|Publication number||US4547260 A|
|Application number||US 06/598,741|
|Publication date||Oct 15, 1985|
|Filing date||Apr 10, 1984|
|Priority date||Apr 13, 1983|
|Also published as||DE3483847D1, EP0122776A2, EP0122776A3, EP0122776B1|
|Publication number||06598741, 598741, US 4547260 A, US 4547260A, US-A-4547260, US4547260 A, US4547260A|
|Inventors||Tadakazu Takada, Katsunori Shimizu|
|Original Assignee||Fujitsu Limited|
|Export Citation||BiBTeX, EndNote, RefMan|
|Patent Citations (4), Referenced by (22), Classifications (16), Legal Events (5)|
|External Links: USPTO, USPTO Assignment, Espacenet|
The present invention relates to a patterning process for the wiring layer of semiconductor devices, and more particularly to a dry etching process for a thin film aluminum or aluminum alloy.
A thin film of aluminum or aluminum alloy (hereinafter both terms will be represented by aluminum) is generally used for the wiring layer of semiconductor devices including ICs (Integrated Circuits) and LSI (Large Scale Integration) circuits.
Modern manufacturing of ICs of LSIs, employs dry etching, and especially dry etching using reactive gas species. For example, reactive plasma etching or reactive ion etching have become indispensable in fabricating circuit lines and islands having dimensions of a micron or submicron. In structures such as these, side etching is required to be less than a few tenths of a micron for a layer having a thickness of around 1 micron.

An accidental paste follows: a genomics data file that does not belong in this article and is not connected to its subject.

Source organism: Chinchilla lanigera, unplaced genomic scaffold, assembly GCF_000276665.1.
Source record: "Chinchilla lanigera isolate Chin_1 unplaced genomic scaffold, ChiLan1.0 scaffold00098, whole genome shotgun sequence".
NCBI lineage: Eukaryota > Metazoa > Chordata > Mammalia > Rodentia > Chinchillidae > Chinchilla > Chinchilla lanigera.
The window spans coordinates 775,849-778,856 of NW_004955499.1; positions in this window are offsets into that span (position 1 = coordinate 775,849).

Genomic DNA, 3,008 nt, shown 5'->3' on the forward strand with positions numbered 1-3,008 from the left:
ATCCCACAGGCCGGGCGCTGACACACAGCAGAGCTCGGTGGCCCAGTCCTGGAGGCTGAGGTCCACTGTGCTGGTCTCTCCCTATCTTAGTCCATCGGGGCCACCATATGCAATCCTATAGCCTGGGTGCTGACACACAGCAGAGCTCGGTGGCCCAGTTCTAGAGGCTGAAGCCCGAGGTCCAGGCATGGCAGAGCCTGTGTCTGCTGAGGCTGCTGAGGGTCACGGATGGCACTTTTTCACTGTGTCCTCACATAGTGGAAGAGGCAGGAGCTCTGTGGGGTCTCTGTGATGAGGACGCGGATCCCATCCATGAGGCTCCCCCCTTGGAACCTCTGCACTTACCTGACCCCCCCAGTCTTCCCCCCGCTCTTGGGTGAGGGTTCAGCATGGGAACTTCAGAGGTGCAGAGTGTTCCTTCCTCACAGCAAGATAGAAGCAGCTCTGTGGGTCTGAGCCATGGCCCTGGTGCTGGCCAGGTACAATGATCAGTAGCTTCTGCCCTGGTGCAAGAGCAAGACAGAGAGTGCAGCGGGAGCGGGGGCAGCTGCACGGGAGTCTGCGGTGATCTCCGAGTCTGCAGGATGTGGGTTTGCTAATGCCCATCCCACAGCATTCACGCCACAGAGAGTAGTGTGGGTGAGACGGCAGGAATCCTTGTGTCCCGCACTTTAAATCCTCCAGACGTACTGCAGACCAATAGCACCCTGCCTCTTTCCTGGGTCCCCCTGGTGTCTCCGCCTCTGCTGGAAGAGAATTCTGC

In dry etching of an aluminum film, a gas containing chlorine species is usually employed as the etchant because of its higher etching rate for aluminum compared to other etchant gases containing different reactive species, for example, fluorine. FIG. 1 is a schematic cross-sectional diagram illustrating the etching mechanism of an aluminum film by active chlorine atoms (chlorine radicals; Cl*). In the figure, an aluminum film 1 is formed on an insulating layer 2 which is formed on a semiconductor substrate (not shown). The aluminum film is selectively masked by a resist mask film 3, such as ordinary photoresist. At the unmasked portion of the aluminum film, incident ions containing chlorine species (Cl+, CCl3 +, etc.) and/or chlorine radicals (Cl*) react with the aluminum film 1 to form volatile aluminum compounds, such as aluminum chloride (AlClx, where x is considered to be 1, 2 or 3). Since such aluminum chloride compounds are easily removed from the surface of the aluminum film 1 by the thermal agitation or by the bombardment of the incident ions, etching at a higher speed can be maintained. At the same time, side etch, i.e., etching in a lateral direction, takes place under the masked portion of the aluminum film 1 (such side etching is also called under-cut) The side etch shown in the drawings is emphasized.